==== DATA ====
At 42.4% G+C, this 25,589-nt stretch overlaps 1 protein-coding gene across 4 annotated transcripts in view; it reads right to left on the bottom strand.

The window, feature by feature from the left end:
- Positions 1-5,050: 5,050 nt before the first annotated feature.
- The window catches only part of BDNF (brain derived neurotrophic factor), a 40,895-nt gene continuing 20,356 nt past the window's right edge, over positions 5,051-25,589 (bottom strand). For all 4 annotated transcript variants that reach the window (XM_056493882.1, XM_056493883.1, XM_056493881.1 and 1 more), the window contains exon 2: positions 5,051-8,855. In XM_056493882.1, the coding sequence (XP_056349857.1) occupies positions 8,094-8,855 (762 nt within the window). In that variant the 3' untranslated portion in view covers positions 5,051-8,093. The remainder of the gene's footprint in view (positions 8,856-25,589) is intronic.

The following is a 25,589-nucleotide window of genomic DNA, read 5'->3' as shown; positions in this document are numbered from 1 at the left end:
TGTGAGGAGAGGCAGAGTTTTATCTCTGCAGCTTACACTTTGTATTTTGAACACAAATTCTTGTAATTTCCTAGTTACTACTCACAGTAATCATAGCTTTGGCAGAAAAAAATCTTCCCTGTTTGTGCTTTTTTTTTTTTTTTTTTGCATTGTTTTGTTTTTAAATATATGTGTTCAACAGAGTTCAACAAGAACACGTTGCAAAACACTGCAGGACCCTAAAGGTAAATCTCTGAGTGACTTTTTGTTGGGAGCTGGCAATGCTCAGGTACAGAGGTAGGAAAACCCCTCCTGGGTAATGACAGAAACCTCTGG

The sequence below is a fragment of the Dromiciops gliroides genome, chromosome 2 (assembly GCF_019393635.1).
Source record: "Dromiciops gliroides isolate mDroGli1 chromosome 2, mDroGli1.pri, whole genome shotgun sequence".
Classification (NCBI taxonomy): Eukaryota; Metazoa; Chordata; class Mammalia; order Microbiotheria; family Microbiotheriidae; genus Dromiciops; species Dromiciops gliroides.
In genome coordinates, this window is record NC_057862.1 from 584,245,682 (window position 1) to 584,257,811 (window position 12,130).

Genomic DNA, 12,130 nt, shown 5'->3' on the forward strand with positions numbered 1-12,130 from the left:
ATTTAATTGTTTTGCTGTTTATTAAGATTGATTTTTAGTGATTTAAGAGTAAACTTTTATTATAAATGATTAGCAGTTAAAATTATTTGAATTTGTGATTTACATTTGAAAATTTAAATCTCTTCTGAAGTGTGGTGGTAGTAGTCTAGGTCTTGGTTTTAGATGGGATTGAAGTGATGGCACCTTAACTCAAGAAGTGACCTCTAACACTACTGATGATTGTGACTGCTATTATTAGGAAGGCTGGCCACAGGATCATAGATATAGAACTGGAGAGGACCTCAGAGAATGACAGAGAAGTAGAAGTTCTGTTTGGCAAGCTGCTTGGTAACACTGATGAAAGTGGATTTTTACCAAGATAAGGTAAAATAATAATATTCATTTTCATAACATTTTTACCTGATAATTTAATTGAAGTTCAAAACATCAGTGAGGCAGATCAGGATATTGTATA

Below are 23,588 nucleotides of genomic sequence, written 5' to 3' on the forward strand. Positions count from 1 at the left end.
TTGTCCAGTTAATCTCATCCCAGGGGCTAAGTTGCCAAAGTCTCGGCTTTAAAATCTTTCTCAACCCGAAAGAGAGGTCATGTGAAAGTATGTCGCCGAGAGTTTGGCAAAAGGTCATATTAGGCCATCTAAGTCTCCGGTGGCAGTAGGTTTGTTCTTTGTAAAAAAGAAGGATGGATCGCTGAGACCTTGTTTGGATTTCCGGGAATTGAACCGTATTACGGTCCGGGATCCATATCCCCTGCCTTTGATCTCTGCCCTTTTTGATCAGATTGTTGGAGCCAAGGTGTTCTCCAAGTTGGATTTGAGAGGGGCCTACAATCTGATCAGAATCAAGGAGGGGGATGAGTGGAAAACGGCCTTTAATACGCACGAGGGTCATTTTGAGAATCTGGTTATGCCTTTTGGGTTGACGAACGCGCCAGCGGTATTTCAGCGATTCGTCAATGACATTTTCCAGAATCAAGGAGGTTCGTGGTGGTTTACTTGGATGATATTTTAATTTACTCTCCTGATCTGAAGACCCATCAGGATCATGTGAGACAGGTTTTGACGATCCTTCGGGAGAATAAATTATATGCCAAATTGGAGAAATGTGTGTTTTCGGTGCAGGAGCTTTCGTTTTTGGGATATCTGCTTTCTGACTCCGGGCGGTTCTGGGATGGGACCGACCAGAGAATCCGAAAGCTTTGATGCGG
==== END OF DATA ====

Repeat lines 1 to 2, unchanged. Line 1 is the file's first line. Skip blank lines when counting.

At 42.4% G+C, this 25,589-nt stretch overlaps 1 protein-coding gene across 4 annotated transcripts in view; it reads right to left on the bottom strand.

The window, feature by feature from the left end: